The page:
Given a polygon and dimension $d$, find a minimum partition of rectangles that has either of its dimensions equal to $d$.

Example: Consider the following diagram:

enter image description here

I want to cover maximum shaded region using minimum number of rectangles of fixed one dimension (width or height). In other words, one dimension of all the rectangles should be the same. Rotated rectangles are not allowed. We can leave empty space if required near the inclined edge. No overlapping is allowed.

My attempt was to use a linear program to solve this problem. However, I'm stuck at the very beginning to put a restriction on the number of rectangles. I thought of declaring a binary variable $m_i, i \in \{1, 2, ..., N \}$, where $m_i=1$ shows that $i$th rectangle is present out of $N$ available rectangles. The solution breaks down if my solution requires more number of rectangles than $N$. My questions are as follows:

  1. Is linear programming the only way to solve this problem? Can I use some other algorithm to solve it?
  2. If linear programming is the only way, how should I handle the varying number of rectangles in the linear program?
  • $\begingroup$ What about the part that has 45 degrees angle compared to the rest? There is no way to exactly cover the region with that angle present, I strongly suspect. $\endgroup$ Commented Oct 7, 2016 at 18:54
  • $\begingroup$ @PerAlexandersson: One could lay a rotated rectangle against that $45^\circ$ edge. I don't see a problem. The rectangles can overlap (presumably, otherwise it is impossible). $\endgroup$ Commented Oct 7, 2016 at 20:19
  • 1
    $\begingroup$ @JosephO'Rourke: Ah, right, that makes sense, since a tiling is clearly out, and then it is a question if one tries to minimize overlap or not.... $\endgroup$ Commented Oct 7, 2016 at 20:54
  • $\begingroup$ @PerAlexandersson My problem requires that the rectangle is either horizontally or vertically oriented (which is the same as saying that one dimension is equal). Rotated rectangles are not allowed. The inclined region may have some empty space left after the cover. $\endgroup$
    – ubaabd
    Commented Oct 8, 2016 at 0:42
  • $\begingroup$ So the problem is to maximize the area covered by isothetic rectangles, with none exterior? $\endgroup$ Commented Oct 8, 2016 at 0:48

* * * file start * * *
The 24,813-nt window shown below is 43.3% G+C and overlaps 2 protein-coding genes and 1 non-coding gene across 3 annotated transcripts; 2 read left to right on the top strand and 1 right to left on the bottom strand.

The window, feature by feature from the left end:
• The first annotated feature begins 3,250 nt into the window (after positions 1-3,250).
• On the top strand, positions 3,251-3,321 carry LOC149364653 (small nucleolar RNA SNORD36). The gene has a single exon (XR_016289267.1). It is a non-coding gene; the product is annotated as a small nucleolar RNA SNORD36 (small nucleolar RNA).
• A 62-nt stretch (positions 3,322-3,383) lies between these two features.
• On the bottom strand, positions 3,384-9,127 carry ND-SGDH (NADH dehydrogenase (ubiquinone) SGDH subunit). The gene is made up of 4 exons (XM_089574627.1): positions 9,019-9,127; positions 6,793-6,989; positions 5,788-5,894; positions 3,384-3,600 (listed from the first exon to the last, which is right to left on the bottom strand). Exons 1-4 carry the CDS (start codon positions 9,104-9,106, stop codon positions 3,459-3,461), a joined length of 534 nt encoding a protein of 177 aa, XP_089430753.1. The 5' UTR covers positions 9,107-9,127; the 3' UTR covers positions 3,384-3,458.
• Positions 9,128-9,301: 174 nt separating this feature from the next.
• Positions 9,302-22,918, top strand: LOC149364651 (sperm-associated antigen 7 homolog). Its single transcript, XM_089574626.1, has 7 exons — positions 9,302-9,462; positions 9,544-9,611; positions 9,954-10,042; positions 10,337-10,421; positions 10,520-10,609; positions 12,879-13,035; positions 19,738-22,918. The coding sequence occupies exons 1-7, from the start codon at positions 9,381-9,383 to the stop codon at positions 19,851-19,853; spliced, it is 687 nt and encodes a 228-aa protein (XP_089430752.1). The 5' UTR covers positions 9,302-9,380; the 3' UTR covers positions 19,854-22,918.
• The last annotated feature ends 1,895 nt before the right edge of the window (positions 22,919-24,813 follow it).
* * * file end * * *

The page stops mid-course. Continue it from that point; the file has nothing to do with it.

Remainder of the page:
2 Answers 2


Since many readers of this forum use dimension to mean many things, instead of dimension I would say rectangles of size $n_ i$ by $d$, where $d$ is given, and where you clearly specify the objective, which appears to me to be something like maximum over allowed coverings of (total area covered by the over of k non overlapping rectangles with sides parallel to a given set of coordinate axes)/k. If you just want to minimize number of rectangles, place 0 or 1 d by epsilon rectangles wherever they fit.

I do not know how to formulate a linear program to achieve your objective, but I know how I would start. First I would try two striping solutions, one where the edges of the rectangles have the d edge all horizontal and one all vertical. This has the benefit that you get some achievable solutions readily and can establish a benchmark for an optimal covering to surpass. You may find more than one cover to use even if all the d edges are e.g. horizontal , so finding a good striping takes some work.

Now you can attempt a greedy refinement by picking a large rectangle from the striped covering and then consider the sub problem on the complement. While this is potentially combinatorially explosive, you might achieve success when one or more connected components are small.

Gerhard "Sounds Like A Paintbrush Problem" Paseman, 2016.10.07.


Presumably you want an exact cover, i.e., no rectangles in the cover fall outside the shaded region. (Otherwise one rectangle covering the bounding box suffices.)

I don't think your precise problem has been considered in the literature (I was just working on a survey, so I was scanning the literature). However, almost all variations of covering by rectangles are NP-hard.

The boundary structure of your example provides some constraints on the one fixed side length of the rectangle $R$. The short boundary segment $s$ at the top-right limits $R$ to have one side ${\le} |s|$.

My guess is that ad-hoc reasoning supplemented with guess & check might suffice. Pin the one side to ${=} |s|$ and then cover your polygon by stretching the other side length as far as possible in each placement. See below for an attempt. Linear programming seems overkill if you want to solve the problem just for this one example.


  • $\begingroup$ Tentative cover posted before the OP clarified that the cover is not exact. $\endgroup$ Commented Oct 8, 2016 at 0:46
  • $\begingroup$ Thanks. My problem is generic. Given a polygon and dimension $d$, find a minimum cover of rectangles that has either of its dimensions equal to $d$. $\endgroup$
    – ubaabd
    Commented Oct 8, 2016 at 0:46
  • $\begingroup$ Overlapping is not allowed in my problem. I have updated the question. Sorry about missing this important detail. $\endgroup$
    – ubaabd
    Commented Oct 8, 2016 at 0:51

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